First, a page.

One of the most unfortunate things to occur to our industry in 2023 was the rapid reduction in funding and the resulting wave of layoffs for our explicit community teams and consultants. That sucked and there’s no saying any of that was positive…But if you’d like me to be a tad uncouth, I believe there’s a powerful silver lining in line for 2024.
In This Blog
Today’s ‘unengaged stakeholders’ will want to get their hands dirty in 2024
2023 was an admittedly grim year. Community leaders have been forced by their shrinking teams and shrinking funds to find better ways of capturing the attention of their organizations’ key stakeholders across departments. The pressure has caused us to find new and innovative ways to break down silos so we can do more with less. And in those departments, they also experienced a similar transformation. Their own pressures have made them more amenable to listening AND ALSO acting to support us. As a result, we have captured the attention of department heads who would otherwise ask everything for the community without contributing themselves. Now they see themselves as community resources – not just benefactors.
That’s GREAT for us because it means a lot of inter-departmental and cross-disciplinary eyes are on our industry now.
Those stakeholders now have a newfound understanding of Community
The ad-buying, email marketing, social media, support, customer success, and product teams have spent a long time saying “Community is one of those ‘strategies’ you can use as a tool” which has implied pressure that didn’t come with fair expectations. Now, because of pressure to collaborate more directly with us, they see the challenges and reality better. They are genuinely interested in learning how to make better community calls and find real peer-to-peer value in their own work. They expect more realistic ROI from their community leaders and understand now why our industry is so varied, difficult, and also so insanely valuable. In short, we have their attention now, and they are willing to actively provide support instead of cheering us on! I think we’ll see more active community strategies in other departments, which brings us to our next expected trend…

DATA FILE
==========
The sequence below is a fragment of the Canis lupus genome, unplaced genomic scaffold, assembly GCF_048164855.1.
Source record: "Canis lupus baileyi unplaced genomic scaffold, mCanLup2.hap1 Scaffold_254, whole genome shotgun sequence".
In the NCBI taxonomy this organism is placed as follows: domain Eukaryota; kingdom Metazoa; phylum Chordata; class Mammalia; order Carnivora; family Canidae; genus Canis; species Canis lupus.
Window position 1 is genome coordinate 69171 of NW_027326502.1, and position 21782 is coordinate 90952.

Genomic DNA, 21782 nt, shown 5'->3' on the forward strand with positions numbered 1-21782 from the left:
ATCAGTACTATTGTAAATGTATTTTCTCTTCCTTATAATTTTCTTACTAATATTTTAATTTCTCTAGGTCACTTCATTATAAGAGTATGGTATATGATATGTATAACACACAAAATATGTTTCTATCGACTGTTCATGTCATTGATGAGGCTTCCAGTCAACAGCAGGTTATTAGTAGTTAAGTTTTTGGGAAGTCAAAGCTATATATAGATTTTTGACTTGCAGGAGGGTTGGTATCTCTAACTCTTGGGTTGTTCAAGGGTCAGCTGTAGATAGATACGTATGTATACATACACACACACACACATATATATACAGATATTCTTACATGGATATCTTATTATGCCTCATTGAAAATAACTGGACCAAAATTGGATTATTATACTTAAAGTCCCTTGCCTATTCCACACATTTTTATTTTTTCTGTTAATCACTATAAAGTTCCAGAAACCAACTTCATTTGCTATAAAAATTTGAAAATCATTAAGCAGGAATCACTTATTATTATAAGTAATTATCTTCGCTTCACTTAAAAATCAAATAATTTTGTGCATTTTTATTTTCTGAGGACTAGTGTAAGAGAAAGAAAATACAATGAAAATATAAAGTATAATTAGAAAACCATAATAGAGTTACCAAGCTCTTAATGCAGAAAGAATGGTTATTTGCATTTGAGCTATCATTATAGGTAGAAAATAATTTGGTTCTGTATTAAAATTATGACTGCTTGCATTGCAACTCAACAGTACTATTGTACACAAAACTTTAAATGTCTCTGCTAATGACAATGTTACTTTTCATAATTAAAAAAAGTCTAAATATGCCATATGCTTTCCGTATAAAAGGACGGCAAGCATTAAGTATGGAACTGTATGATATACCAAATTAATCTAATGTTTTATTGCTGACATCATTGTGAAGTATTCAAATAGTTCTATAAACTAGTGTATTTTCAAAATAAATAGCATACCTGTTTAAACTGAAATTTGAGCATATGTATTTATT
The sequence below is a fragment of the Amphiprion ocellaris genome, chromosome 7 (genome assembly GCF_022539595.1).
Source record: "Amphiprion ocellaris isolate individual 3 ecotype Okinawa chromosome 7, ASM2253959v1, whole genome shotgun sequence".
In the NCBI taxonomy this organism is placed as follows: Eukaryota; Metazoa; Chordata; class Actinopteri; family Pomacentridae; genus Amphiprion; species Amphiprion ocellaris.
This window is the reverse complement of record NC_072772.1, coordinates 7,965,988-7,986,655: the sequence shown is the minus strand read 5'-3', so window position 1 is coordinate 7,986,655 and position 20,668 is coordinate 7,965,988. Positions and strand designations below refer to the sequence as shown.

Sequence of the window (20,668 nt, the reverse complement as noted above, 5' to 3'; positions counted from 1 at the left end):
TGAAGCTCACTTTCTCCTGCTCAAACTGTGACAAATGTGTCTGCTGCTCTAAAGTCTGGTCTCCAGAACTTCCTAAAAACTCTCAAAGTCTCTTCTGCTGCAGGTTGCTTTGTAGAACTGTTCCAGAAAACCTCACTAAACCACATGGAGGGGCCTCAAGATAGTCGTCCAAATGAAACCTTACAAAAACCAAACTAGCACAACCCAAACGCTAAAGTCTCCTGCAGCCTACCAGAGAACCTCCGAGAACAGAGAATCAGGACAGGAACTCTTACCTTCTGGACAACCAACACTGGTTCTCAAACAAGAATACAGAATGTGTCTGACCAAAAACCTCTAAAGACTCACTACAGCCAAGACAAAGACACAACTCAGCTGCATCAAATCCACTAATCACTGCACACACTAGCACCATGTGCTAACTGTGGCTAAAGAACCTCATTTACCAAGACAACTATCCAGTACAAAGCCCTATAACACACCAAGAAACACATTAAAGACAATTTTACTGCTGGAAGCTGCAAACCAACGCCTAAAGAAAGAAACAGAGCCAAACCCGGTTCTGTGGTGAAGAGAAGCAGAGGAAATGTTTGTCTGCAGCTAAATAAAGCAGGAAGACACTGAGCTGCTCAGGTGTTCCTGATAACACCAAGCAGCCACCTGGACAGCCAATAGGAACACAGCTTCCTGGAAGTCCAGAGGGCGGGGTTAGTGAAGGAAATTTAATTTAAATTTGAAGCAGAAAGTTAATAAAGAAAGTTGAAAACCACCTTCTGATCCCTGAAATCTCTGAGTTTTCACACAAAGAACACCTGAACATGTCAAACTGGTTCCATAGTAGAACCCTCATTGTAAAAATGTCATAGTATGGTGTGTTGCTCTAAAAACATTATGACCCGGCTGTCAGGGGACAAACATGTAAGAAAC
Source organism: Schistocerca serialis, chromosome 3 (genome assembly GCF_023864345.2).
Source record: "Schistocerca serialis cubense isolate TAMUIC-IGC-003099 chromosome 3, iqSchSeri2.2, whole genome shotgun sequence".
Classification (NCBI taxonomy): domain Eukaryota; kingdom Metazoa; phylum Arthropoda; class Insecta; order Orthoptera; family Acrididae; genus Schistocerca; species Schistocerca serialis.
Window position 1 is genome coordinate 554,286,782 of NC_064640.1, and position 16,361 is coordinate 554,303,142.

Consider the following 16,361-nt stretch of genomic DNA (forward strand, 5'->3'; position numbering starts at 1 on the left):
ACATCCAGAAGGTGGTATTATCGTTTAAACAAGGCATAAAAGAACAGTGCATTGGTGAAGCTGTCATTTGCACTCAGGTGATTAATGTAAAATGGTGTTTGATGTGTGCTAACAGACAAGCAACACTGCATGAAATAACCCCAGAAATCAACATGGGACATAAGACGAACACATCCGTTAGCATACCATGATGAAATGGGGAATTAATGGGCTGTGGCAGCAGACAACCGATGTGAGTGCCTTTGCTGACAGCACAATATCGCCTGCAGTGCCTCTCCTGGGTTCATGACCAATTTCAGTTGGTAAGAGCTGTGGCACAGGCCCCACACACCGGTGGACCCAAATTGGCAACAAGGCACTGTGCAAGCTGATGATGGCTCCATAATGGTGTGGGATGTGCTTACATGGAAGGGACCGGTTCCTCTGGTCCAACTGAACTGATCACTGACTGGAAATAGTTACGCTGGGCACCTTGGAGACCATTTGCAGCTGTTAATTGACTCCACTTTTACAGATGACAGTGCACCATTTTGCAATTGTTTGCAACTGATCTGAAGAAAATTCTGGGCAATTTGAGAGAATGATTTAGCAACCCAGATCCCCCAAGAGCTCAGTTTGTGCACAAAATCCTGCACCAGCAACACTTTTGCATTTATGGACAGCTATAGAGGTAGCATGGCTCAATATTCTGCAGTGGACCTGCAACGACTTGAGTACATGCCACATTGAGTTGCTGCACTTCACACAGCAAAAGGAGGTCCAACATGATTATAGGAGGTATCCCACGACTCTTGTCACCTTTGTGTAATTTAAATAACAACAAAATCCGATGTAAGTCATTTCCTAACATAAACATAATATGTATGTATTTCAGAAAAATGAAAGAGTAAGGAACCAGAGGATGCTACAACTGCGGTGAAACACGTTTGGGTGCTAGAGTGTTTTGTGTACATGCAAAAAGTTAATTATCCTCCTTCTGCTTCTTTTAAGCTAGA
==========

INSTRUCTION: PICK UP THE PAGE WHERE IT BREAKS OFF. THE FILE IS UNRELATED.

Stakeholder Engagement will leave the realm of “rhetorical tips and tricks”
We have struggled for a long time to fit community, a very associational entity with open lines based on transparency and freedom, into the very hierarchical (and patriarchal) structure of a 2003-like company that is focused on personal responsibility, security, and power. We know from a myriad of books on community engagement–Hacking Communities, the Art of Community, People Powered, and Community: the Structure of Belonging to name a few–that these are the primary hurdles to stakeholder discussion. We have built engagement around an uphill battle; how to find the right people to talk to to get momentum, how to get those ‘right people’ in the room for any length of time, and how to convince them to do things that benefit community health, using their language.
I know these facets will remain a part of the stakeholder engagement training forever, but I think our job just got easier in 2023. With the new organizational collaboration models created from the “community-led” movement (see, it wasn’t all smoke and mirrors!) I suspect stakeholder management will be more about capturing the contributions of eager participants than finding participants in the first place.
That doesn’t necessarily mean it will be easier though. It seems less difficult now sure, but we will have to make 1 meeting conversation into 3 meeting processes. We are going to need to spend A LOT more time thinking about how we have our meetings. What were siloed conversations focused on who’s important in an organization, will now be deliberative meetings focused on activating the voices of everyone who wants to be in the room. We will need to get feedback more frequently and work more diligently to deliver that feedback.
Community “operations” will become a super-department
And it won’t be alone in becoming a cross-departmental endeavor either. We are already seeing the movement from “measurement as a project” in marketing, finance, and data analysis, to “measurement as a department.” I suspect that organizations will have learned they cannot do either of these within any individual department and succeed. So, both measurement and community will become two of the first “super-departmental” entities in organizations.
What we can do going into 2024
here’s where I see us now, and where we are going. It may seem a bit idealistic, yeah, but truthfully I think “predicting the next year” is less about where I see someone going, and more about bringing the possibility into the room.